January 10, 2018 Filed in: Articles

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“What does your model assume about this situation?”

“That … the…friction is zero.”

“Since there actually is a small amount of friction, should your model's prediction be higher or lower than the measurement?”

“Umm… it should be a bit higher”

“Is that what you observed?”

“Yes.”

“If you wanted to improve your model, what else could you measure about the system?”

“I could measure the amount of friction.”

Consider how far we have come from a traditional plug and chug question to find the acceleration. All of this begins on day 4 of grade 11 physics when we meet Penny.

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As we continue through the motion unit, we return to the race data and examine it through the lens of new physics ideas, like position graphs:

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speed or velocity graphs:

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Students are mark driven: don’t oppose this, use it. Just make sure the marks are encouraging productive behaviours. One day, when their fever breaks and they wake up from their mark-driven stupor, they will hopefully discover that they have been practicing the habits and skills of the life-long learner.

“Never make a calculation until you know the answer. Make an estimate before every calculation, try a simple physical argument (symmetry! invariance! conservation!) before every derivation, guess the answer to every paradox and puzzle. Courage: No one else needs to know what the guess is. Therefore make it quickly, by instinct. A right guess reinforces this instinct. A wrong guess brings the refreshment of surprise. In either case life as a spacetime expert, however long, is more fun!”— John Wheeler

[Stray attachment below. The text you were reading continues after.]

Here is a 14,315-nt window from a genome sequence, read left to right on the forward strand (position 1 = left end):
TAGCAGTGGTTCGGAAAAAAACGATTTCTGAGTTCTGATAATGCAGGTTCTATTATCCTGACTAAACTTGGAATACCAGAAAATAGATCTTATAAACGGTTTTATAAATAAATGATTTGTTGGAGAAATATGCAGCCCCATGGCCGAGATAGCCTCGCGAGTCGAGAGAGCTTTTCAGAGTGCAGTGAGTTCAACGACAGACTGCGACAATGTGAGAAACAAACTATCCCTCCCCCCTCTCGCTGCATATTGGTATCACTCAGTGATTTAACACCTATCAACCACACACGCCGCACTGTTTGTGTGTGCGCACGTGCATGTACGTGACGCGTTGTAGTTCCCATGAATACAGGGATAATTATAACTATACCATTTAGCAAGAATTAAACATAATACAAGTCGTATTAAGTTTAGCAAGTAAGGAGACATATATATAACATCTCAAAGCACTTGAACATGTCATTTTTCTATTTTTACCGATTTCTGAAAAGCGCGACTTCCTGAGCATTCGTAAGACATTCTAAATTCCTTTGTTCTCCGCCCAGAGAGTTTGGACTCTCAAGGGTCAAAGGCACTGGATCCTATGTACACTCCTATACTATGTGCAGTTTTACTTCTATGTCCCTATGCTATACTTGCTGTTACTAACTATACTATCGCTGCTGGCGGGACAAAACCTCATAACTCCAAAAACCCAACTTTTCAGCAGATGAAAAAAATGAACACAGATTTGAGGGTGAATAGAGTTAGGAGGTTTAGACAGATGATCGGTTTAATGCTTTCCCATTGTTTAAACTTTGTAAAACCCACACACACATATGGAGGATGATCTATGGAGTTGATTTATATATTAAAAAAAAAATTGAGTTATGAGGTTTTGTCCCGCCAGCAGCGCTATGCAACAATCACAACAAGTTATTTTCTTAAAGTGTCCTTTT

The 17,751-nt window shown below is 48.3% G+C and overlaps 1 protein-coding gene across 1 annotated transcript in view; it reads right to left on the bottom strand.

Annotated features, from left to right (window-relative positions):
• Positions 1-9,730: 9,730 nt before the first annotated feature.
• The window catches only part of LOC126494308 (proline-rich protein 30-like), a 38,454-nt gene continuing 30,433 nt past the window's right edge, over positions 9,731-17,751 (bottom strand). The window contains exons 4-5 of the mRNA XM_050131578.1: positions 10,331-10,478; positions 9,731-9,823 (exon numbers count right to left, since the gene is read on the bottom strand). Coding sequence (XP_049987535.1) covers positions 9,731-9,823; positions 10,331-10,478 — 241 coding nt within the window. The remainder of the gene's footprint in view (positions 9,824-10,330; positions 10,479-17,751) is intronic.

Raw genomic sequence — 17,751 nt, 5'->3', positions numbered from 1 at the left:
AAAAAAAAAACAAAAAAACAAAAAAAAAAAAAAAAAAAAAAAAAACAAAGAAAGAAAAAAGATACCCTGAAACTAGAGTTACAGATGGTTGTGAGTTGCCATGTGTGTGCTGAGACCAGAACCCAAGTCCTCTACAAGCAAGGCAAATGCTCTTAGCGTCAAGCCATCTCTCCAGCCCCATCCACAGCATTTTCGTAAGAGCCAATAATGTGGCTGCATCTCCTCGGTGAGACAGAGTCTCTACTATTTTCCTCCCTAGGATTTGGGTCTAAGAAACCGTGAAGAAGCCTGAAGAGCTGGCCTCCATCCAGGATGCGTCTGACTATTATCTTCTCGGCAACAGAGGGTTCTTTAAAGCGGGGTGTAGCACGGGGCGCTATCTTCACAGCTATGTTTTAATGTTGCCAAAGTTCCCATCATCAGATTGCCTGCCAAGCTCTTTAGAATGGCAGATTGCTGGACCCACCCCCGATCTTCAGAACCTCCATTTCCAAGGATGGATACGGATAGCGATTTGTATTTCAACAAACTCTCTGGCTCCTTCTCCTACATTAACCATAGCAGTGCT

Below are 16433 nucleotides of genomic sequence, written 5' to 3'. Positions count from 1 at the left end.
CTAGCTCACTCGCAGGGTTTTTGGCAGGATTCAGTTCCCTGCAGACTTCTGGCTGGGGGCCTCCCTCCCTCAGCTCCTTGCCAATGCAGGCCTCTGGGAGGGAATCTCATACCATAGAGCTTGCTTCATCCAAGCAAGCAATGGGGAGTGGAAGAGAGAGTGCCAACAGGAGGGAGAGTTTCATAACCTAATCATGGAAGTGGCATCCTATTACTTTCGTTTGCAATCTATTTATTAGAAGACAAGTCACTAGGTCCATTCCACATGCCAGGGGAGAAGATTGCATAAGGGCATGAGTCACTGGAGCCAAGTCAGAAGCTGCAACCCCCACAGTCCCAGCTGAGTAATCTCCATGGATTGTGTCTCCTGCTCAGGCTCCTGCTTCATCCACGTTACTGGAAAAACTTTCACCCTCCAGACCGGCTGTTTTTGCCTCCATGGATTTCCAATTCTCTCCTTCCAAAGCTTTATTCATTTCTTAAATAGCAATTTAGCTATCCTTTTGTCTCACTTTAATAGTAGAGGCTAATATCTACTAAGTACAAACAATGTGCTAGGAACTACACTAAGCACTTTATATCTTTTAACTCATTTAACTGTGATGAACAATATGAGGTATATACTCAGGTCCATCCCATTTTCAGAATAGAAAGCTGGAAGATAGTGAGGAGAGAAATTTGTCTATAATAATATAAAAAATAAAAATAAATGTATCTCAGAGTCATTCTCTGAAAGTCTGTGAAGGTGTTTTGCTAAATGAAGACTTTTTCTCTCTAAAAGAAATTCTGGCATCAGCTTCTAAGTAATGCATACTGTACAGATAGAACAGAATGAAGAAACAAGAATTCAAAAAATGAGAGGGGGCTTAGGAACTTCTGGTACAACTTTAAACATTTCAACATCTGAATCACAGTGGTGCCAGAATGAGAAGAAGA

Our students should do this too! This is great exercise for developing one’s physical intuition and common sense about the numbers involved with physics. Now, our students won’t begin with the sophistication of the person who coined the term “black hole”; they start much simpler. Training begins in the third lesson of grade 11 where students estimate simple measurements and estimate calculations based on those measurements.

Estimations become integrated into our routine problem solving process, giving students two years of regular practice with Wheeler’s advice. In grade 12, the estimation skill is enhanced with Fermi problems.

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In physics, we always use mathematics with a purpose in mind, and each step in a lengthy solution will have a unique purpose that contributes to the final result and these should be described. This not only helps students clarify in their own minds the purpose of their mathematical work, it greatly increases the readability of the final product. It is now pretty rare that I have to search through a page of scribbled symbols to find the next step in a student’s solution.

- The New Introduction and Motion Unit (http://www.meyercreations.com/physics/resources/New%20motion/11%20Handbook%20-%201%20Motion.pdf)
- A New Force Unit that continues the modeling theme (www.meyercreations.com/physics/resources/New%20motion/11%20Handbook%20-%202%20Forces.pdf)
- Sample Answers for student self-evaluation (www.meyercreations.com/physics/resources/New%20motion/11%20Handbook%20-%20Self-Eval%20Exemplars.pdf)
- Brain Lessons (www.meyercreations.com/physics/resources/New%20motion/Brain%20Lessons.pptx)
- Course Guides (http://www.meyercreations.com/physics/resources/New%20motion/Course%20Guides.zip)

- I learned about it from the work of Eugenia Etkina, for example: https://drive.google.com/file/d/0By53x8SYAF1lRVdJcnZiSVNYaXM/view
- Thanks to Roberta Tevlin for the 4C’s idea for assessing written responses.
- Ericsson, K. Anders, Ralf T. Krampe, and Clemens Tesch-Römer. "The role of deliberate practice in the acquisition of expert performance." Psychological review 100.3 (1993): 363.
- Thanks to David Harrison at U of T for highlighting the importance of Wheeler’s suggestions.